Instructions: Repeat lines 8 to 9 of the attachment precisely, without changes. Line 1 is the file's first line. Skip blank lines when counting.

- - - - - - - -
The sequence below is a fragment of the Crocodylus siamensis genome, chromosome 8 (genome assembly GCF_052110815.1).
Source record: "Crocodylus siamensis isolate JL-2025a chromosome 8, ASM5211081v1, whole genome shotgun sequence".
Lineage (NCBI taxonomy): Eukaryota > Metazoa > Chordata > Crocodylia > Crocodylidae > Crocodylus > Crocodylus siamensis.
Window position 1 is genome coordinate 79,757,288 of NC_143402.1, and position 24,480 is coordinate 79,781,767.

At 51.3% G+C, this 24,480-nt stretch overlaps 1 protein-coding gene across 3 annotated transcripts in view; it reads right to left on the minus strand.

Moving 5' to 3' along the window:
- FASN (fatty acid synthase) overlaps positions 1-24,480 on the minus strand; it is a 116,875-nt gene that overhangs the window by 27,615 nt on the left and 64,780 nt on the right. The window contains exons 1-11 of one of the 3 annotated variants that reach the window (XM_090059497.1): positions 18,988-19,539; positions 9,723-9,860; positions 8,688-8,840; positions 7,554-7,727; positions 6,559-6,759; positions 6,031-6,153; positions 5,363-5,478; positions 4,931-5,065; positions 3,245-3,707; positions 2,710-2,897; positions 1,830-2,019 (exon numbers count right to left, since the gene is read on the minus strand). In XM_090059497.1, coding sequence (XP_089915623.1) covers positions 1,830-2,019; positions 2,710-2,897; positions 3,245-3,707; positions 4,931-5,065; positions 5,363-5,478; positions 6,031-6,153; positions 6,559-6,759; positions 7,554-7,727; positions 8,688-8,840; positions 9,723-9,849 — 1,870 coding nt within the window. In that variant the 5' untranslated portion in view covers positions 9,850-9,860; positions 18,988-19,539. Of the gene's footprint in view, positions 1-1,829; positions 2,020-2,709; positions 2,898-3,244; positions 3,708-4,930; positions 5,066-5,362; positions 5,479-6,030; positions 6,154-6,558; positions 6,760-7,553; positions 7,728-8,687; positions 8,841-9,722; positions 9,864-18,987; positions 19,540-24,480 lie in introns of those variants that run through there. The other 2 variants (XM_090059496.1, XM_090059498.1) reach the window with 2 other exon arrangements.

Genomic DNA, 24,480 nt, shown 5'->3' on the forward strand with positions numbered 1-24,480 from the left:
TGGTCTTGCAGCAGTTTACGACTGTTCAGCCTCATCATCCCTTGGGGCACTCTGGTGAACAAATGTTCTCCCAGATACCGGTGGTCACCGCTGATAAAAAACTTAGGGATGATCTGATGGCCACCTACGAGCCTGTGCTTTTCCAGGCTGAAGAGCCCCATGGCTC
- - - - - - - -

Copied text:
Genomic DNA, 24,480 nt, shown 5'->3' on the forward strand with positions numbered 1-24,480 from the left:
TGGTCTTGCAGCAGTTTACGACTGTTCAGCCTCATCATCCCTTGGGGCACTCTGGTGAACAAATGTTCTCCCAGATACCGGTGGTCACCGCTGATAAAAAACTTAGGGATGATCTGATGGCCACCTACGAGCCTGTGCTTTTCCAGGCTGAAGAGCCCCATGGCTC